We know that for most small business, cash flow is the number one thing they worry about. We caught up with the people over at Fundbox, who know a thing or two about the importance of having cash on hand. Anna Eschenburg was kind enough to give us five simple goals that everyone can use to stay in the black.
5 cash flow goals that every business should aim for
By Anna Eschenburg
Maintaining a cash flow positive situation is something that many small businesses struggle with. After all, it only takes one or two late payments from a client to fall behind on payment obligations.
Fall too far behind and you may find yourself among the 90 percent of small businesses who fail every year due to cash flow problems.
While there are many steps you can take to correct cash flow issues, why get yourself into trouble in the first place?
Setting goals for cash flow management can help make sure you have a profitable business and enough cash to offset your monthly expenses. Here are five cash flow goals that every small business should aim for:
1) Pay attention to margins
In this case, we mean both gross margin and net profit. Gross profits are what are left over once you subtract the cost of goods sold. Margins vary by industry, but there are some things you can do to ensure yours are healthy. That includes controlling the cost of materials, labor, and setting the right price point.
Don’t forget your net profit margins (before taxes are paid). This is what’s left from your gross margins after your expenses have been paid. If your net margins are below 10 percent, you should reassess all the above. A good goal is 10-20 percent.
2) Pay yourself a salary
It’s not uncommon for new business owners to work uncompensated. However, many continue doing so even when they start turning a profit. It’s believed that as many as 90 percent of small business owners underpay themselves.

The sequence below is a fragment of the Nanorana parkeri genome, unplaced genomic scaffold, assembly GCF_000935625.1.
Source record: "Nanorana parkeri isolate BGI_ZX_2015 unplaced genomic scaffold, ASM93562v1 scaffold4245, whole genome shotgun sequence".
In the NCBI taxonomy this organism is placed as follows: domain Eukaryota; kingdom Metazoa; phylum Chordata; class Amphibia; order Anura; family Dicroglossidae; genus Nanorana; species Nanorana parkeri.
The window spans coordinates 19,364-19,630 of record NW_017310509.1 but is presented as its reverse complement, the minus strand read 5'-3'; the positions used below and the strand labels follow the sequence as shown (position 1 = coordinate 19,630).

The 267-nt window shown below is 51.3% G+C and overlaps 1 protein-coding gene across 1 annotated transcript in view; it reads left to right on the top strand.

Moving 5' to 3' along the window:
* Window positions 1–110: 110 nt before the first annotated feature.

While it may seem like the thrifty thing to do, underpaying yourself can jeopardize your personal finances. This can leave you high and dry if your business ever runs into cash flow issues. It also suggests that you aren’t confident in the profitability of your business.
3) Have finances in reserve
We know we’re supposed to have enough cash set aside to cover our personal cost of living for six months. But business owners also need to have cash in reserves. At a minimum, plan on having enough cash to cover at least two to four weeks of business expenses. You’ll need even more if your client invoice terms are net 30 or higher. However, it’s always a good idea to aim for a cushion of 90 days to cover any emergencies like illness, natural disasters, market fluctuations, etc.
4) Avoid debt
Debt erodes cash flow, period. If you do have debt, try to pay it off as quickly as possible. Lines of credit are a good option for doing this. A line of credit is a given amount of money you can borrow when you need it, and repay back when you don’t. It is different from a loan because you don’t have to use it. But you can use it as a fallback option if you have unexpected cash flow issues. Alternatively, if you invoice your customers, try a solution like Fundbox. It allows you to optimize your cash flow by advancing your outstanding invoices, giving your business access to the cash you’re owed right away.
5) Save for growth
Business loans and investors are an obvious option for helping you expand or grow. But smaller businesses should try to use cash as much as possible. Operating with cash and no debt will put your business in a much stronger financial position. Especially if your long-term plans include future third-party investment or the sale of your business.
At the end of the day…
…be realistic about your goals. Aiming for super high margins, an unrealistic salary, and endless cash in reserves can be detrimental to your business. Think about each of the steps above and prioritize based on what’s realistic and achievable for your industry, fiscal state, and wider business goals. Start by revisiting your business plan, talk to your accountant, and go from there.
Anna Eschenburg is the senior marketing manager at Fundbox. Fundbox offers business owners a simple way to fix their cash flow by advancing payments for their outstanding invoices, giving small businesses back the power to control their cash flow.